© Shawn Liu Studio
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The National Kaohsiung Centre for the Arts symbolizes the transformation of Kaohsiung, once a major international harbour, into a modern, diverse city with a rich cultural climate. The design is located on a former military terrain, as an integral part of the adjacent subtropical park to have a positive social impact on the residents of Kaohsiung, whose population counts almost 3 million.
The open, protective shape of the local banyan tree becomes a springboard for the design. Their iconic, wide crowns provide shelter against sun and rain and are a perfect expression of Kaohsiung's humid atmosphere. The building’s expansive sheltered crown becomes the Banyan Plaza, a generous, sheltered, partially enclosed public space. Designed with the subtropical climate in mind, the open structure allows the cooling wind to blow freely through Banyan Plaza.
Between the four formal performance halls, which form the ‘trunks’ that support the undulating roof, a topography rising from ground level to plus five metres becomes part of the park’s landscape. Residents can wander through here day and night, practise Tai Chi or stage street performances along walkways and in informal spaces. An open-air theatre nestles on the roof where the structure curves to the ground, with the surrounding park forming the stage. The seamless flow between interior and exterior creates opportunities for crossovers between formal and informal performances.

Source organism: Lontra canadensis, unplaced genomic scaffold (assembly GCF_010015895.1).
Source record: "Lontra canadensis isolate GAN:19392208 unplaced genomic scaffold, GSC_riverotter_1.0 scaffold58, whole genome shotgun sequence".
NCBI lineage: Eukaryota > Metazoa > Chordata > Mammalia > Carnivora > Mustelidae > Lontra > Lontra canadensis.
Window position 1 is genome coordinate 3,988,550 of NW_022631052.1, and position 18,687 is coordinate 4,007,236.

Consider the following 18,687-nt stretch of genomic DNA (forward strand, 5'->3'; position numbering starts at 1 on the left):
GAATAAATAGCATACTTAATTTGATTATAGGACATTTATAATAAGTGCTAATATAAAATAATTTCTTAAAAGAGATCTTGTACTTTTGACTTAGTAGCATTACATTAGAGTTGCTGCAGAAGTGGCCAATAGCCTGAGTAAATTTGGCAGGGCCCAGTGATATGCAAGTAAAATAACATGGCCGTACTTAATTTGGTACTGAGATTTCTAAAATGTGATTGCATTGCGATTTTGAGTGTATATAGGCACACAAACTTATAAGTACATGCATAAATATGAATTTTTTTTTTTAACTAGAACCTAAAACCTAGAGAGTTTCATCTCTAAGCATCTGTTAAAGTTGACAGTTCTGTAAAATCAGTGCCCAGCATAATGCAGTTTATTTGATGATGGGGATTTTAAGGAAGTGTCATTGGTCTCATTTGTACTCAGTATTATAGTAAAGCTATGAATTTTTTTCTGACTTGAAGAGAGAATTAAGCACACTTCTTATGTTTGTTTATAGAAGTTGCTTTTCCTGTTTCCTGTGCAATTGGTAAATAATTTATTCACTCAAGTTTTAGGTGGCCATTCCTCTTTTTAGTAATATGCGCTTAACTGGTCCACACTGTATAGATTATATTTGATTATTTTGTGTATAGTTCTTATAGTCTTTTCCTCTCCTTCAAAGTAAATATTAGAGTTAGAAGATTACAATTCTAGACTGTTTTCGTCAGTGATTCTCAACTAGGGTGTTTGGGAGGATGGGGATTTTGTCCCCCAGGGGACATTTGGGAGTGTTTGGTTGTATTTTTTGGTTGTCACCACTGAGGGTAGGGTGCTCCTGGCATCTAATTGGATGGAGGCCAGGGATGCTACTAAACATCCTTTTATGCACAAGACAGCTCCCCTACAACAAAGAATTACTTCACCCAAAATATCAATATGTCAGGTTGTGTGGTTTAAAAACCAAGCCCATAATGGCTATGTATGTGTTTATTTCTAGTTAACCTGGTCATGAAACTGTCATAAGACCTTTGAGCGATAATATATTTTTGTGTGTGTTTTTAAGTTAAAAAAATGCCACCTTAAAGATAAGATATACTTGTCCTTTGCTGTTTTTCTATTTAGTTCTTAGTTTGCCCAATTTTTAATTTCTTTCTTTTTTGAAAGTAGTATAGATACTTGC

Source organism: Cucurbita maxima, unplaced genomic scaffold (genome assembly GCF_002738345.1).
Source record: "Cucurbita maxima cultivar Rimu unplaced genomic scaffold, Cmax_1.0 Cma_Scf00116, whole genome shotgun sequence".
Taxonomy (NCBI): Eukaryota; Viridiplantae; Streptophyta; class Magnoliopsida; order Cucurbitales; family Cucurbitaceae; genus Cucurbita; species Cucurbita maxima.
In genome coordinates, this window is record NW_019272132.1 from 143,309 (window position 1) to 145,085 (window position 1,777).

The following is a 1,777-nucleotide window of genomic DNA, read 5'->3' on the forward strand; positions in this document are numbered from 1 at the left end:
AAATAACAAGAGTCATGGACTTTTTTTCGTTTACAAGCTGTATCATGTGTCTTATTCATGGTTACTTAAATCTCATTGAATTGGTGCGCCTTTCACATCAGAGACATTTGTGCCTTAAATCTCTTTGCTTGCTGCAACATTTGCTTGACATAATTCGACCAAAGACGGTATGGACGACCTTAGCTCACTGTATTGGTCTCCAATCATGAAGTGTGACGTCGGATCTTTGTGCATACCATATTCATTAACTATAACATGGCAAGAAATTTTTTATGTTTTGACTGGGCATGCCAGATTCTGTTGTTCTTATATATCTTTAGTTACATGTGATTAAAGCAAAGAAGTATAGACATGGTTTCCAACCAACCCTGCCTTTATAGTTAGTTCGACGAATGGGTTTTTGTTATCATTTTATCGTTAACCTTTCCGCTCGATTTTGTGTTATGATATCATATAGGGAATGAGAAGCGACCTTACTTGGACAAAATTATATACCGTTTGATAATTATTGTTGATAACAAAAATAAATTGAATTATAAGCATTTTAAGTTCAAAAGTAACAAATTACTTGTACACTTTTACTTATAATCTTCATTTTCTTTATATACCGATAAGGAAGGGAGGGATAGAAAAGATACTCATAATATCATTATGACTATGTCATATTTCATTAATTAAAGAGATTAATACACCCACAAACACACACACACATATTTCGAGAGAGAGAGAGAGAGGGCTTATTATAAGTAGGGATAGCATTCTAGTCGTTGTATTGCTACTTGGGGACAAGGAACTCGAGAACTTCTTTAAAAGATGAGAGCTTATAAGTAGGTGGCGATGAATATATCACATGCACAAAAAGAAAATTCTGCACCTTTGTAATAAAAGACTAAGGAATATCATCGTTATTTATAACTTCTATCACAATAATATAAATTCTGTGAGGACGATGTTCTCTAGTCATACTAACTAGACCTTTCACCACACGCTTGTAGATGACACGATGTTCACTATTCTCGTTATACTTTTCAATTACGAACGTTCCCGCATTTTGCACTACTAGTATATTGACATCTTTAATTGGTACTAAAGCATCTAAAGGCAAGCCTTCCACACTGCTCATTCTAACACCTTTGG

The vast, undulating structure is composed of a skin and roof and connects an extensive range of functions. The curved steel structure was built in cooperation between a local and a Dutch shipbuilder. The Centre’s iconic canopy — a billowing plane of architectural fabric akin to a tectonic plate — forms the conceptual foundation of the project. This undulating roof is a marvel of structural engineering, with one side scooped out to form a beautifully landscaped amphitheatre for a plethora of outdoor performances.
7 hectares of landscape, balanced between hard and soft landscaping accommodate event spaces and logistical access while creating a gradient of green towards the neighbouring Weiwuying park.
Inside, curving walls expand and contract like the branches of a banyan tree, creating organic spaces for playing, making, viewing art and taking in performances. The scale of the project is virtually unprecedented, yet the character of each space remains welcoming and accessible to its inhabitants.